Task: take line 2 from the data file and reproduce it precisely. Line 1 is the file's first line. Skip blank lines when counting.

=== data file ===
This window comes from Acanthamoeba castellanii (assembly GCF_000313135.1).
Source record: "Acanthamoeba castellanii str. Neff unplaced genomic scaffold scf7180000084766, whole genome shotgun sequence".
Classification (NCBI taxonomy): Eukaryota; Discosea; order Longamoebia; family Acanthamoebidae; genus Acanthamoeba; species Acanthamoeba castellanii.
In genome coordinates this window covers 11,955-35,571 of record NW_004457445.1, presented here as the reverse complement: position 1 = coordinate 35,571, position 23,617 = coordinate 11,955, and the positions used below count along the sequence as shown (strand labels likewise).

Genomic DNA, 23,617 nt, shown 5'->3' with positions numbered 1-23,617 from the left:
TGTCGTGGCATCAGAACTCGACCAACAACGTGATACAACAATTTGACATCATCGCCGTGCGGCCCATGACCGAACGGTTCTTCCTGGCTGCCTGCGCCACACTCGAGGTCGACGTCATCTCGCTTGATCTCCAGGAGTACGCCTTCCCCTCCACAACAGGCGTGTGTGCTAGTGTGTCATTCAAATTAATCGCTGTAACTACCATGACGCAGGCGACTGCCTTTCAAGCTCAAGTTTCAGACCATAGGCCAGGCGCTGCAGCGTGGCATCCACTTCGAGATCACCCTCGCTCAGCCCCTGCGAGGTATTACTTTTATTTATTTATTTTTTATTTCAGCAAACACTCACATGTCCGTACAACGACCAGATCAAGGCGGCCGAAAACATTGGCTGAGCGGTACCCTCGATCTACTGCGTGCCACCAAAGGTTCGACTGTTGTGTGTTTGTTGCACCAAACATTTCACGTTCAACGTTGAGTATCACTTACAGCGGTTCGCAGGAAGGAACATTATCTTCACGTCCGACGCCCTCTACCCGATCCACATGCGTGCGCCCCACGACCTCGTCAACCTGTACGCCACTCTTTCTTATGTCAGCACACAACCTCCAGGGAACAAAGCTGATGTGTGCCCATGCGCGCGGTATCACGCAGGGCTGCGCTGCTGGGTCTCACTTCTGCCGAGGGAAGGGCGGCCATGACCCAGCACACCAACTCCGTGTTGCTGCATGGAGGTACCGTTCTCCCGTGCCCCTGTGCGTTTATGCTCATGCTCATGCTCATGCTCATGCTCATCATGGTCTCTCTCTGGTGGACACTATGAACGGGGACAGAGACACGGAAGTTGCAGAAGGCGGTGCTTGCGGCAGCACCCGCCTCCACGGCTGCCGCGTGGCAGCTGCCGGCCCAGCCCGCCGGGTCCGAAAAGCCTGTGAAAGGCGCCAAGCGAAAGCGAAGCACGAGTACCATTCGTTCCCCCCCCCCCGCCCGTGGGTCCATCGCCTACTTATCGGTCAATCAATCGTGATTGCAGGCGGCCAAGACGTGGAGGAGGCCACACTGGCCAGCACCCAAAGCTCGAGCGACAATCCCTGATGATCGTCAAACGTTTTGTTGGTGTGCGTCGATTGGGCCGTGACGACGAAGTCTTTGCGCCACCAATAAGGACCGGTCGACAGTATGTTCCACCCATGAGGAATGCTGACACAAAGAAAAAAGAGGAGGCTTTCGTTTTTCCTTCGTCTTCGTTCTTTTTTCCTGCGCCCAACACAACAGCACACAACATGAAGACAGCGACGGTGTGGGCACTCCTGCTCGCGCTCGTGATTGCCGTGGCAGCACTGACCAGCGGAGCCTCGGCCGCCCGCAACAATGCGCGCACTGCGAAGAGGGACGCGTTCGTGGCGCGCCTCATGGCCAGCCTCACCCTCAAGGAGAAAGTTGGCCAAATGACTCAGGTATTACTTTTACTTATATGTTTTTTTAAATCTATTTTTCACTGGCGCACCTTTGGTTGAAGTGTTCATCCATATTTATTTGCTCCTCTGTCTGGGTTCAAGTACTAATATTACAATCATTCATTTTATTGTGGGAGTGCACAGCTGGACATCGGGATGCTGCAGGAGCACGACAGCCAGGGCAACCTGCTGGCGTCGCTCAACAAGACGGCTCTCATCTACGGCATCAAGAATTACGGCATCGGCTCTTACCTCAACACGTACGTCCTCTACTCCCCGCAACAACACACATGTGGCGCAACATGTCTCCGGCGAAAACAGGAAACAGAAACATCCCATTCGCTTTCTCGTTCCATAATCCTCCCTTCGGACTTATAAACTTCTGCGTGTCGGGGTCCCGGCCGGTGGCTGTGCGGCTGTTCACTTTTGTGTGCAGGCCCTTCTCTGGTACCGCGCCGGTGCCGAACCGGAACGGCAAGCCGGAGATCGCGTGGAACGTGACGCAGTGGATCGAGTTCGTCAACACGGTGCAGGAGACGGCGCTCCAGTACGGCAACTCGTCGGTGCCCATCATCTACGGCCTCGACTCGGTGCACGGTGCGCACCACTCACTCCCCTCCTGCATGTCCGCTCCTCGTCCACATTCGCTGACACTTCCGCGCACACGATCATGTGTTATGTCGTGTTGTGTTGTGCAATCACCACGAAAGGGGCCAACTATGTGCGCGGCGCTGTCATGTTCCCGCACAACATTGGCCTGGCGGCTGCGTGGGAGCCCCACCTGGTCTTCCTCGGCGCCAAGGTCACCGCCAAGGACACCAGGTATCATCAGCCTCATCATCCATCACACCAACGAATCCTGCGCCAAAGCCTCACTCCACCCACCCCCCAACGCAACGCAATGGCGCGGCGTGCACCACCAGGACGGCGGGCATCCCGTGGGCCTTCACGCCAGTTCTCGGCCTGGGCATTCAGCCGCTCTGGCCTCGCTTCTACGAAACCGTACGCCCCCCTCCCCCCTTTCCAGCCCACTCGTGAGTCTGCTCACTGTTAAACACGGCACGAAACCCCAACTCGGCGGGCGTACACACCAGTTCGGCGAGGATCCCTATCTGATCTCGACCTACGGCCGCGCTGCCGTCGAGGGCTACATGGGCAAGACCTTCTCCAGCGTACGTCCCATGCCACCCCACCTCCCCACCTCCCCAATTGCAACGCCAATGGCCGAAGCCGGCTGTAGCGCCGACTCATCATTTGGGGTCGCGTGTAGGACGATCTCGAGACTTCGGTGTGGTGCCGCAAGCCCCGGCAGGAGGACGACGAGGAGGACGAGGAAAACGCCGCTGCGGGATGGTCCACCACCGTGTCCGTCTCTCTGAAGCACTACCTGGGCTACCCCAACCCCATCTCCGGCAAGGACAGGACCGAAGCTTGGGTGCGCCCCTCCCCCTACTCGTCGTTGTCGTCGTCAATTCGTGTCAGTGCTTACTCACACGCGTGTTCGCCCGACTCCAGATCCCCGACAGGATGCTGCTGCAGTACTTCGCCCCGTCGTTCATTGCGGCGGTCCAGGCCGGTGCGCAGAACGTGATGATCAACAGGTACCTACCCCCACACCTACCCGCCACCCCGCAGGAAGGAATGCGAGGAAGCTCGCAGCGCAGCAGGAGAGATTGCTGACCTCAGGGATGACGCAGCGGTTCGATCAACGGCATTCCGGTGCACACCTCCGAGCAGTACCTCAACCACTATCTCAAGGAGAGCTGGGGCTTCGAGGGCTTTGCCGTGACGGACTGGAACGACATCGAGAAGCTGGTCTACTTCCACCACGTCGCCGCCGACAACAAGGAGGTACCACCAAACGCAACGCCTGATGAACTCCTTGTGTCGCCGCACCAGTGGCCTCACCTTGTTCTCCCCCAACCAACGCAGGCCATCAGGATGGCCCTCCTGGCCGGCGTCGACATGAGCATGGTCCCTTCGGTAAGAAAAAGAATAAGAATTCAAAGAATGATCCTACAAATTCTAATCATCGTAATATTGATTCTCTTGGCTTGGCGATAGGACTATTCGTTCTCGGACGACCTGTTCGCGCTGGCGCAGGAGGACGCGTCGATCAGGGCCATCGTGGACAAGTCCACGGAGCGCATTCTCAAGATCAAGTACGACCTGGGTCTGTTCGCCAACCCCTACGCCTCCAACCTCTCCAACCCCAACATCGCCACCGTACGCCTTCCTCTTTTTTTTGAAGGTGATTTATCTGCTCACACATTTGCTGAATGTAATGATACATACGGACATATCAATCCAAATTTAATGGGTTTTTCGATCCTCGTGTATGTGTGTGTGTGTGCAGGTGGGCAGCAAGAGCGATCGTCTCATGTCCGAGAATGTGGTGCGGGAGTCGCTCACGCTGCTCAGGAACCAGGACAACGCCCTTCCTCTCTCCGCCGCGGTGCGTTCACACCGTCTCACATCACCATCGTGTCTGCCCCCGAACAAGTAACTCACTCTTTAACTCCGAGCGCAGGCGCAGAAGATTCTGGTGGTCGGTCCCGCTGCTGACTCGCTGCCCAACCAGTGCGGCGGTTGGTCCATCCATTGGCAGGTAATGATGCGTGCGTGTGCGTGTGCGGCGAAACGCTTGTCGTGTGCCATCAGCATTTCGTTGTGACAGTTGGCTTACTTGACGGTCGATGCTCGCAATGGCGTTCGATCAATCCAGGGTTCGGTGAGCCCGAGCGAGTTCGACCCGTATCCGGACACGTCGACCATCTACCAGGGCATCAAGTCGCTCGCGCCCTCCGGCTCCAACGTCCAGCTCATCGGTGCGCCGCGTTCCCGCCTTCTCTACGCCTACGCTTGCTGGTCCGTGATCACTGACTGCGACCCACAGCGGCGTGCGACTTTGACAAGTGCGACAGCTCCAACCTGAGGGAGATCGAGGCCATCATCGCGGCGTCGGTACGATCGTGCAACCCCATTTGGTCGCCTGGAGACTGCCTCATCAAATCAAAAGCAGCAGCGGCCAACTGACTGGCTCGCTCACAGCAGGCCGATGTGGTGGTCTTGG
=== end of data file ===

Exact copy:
Source record: "Acanthamoeba castellanii str. Neff unplaced genomic scaffold scf7180000084766, whole genome shotgun sequence".